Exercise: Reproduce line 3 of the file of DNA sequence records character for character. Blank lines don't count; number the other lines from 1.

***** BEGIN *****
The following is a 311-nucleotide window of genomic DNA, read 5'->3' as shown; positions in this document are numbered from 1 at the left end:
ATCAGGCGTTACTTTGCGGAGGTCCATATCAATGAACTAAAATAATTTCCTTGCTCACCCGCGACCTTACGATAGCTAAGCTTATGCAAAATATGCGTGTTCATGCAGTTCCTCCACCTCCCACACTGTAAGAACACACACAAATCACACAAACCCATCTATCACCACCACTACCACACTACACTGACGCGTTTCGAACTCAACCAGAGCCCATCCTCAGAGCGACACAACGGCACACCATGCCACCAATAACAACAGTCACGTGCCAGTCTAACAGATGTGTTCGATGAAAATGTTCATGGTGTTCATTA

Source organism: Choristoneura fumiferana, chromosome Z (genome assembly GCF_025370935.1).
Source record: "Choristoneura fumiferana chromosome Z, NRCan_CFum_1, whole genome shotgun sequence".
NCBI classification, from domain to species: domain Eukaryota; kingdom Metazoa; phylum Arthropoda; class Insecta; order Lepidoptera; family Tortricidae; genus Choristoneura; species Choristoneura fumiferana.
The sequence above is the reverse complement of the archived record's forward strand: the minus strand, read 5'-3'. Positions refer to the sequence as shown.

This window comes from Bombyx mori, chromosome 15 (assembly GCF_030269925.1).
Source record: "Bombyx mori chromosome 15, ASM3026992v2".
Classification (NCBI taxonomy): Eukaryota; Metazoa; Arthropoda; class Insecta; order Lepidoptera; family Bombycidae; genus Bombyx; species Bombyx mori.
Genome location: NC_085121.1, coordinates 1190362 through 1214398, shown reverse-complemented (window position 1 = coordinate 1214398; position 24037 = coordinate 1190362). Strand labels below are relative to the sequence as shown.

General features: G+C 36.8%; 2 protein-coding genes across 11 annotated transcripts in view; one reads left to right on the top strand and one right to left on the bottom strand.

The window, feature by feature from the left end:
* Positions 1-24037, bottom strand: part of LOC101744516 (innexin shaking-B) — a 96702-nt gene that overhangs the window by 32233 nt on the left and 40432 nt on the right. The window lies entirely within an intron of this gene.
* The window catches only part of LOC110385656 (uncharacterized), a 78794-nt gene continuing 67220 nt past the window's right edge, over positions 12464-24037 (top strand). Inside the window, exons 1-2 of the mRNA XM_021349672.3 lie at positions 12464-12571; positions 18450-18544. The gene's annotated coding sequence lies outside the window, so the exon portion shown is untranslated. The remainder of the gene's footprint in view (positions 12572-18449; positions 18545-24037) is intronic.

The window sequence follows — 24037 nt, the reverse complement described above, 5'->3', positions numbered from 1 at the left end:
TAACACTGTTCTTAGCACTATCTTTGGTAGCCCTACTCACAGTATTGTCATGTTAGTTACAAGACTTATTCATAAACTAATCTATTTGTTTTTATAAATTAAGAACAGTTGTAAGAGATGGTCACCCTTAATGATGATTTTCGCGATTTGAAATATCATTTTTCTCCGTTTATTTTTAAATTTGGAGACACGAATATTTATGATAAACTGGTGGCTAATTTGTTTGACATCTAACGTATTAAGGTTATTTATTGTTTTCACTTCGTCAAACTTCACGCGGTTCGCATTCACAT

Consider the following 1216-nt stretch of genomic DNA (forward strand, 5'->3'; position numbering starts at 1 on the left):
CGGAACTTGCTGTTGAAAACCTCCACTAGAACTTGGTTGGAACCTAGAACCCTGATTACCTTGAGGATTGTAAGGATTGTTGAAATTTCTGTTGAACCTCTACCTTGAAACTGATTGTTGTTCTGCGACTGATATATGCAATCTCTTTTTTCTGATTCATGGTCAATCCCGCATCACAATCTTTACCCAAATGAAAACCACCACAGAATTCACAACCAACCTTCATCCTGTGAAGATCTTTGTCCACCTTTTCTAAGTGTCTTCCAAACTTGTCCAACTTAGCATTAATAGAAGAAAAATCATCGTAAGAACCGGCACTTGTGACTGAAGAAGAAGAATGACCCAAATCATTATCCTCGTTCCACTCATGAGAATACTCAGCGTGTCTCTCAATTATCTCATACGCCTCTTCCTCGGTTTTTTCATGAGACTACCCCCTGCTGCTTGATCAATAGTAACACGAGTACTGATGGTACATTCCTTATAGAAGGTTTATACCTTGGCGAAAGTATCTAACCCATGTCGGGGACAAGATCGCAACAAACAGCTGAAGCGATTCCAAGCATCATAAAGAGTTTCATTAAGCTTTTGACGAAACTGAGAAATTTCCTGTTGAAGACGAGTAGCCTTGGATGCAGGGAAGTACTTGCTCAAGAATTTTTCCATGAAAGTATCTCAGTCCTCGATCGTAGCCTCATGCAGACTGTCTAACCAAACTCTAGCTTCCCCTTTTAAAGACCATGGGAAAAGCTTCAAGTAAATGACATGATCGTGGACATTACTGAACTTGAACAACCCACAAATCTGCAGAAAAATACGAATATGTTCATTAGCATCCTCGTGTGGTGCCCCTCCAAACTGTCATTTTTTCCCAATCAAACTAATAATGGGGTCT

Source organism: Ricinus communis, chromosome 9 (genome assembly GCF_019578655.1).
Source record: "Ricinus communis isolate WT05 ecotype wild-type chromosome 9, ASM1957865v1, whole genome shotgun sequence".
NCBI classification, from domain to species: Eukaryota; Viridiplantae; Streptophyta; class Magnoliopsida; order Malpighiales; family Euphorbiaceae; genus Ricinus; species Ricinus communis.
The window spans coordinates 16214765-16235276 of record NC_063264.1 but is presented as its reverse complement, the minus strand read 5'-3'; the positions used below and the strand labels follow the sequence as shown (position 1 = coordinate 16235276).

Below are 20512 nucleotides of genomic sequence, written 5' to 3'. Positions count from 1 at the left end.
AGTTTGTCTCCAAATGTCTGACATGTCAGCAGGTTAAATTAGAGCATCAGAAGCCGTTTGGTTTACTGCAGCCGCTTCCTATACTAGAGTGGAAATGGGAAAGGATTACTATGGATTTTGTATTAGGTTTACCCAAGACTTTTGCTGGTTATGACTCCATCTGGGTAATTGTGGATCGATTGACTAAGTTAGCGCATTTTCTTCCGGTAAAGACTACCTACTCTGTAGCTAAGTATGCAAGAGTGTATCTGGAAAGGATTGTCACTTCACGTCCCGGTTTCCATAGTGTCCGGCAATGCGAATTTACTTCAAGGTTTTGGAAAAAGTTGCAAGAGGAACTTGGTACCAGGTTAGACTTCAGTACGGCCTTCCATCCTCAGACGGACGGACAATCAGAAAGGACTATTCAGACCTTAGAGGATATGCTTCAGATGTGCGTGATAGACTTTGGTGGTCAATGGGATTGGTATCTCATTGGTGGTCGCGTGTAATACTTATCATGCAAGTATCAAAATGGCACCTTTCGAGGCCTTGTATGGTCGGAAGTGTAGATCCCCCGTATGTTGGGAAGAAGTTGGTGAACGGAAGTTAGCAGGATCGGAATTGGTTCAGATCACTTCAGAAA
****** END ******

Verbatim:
Source organism: Choristoneura fumiferana, chromosome Z (genome assembly GCF_025370935.1).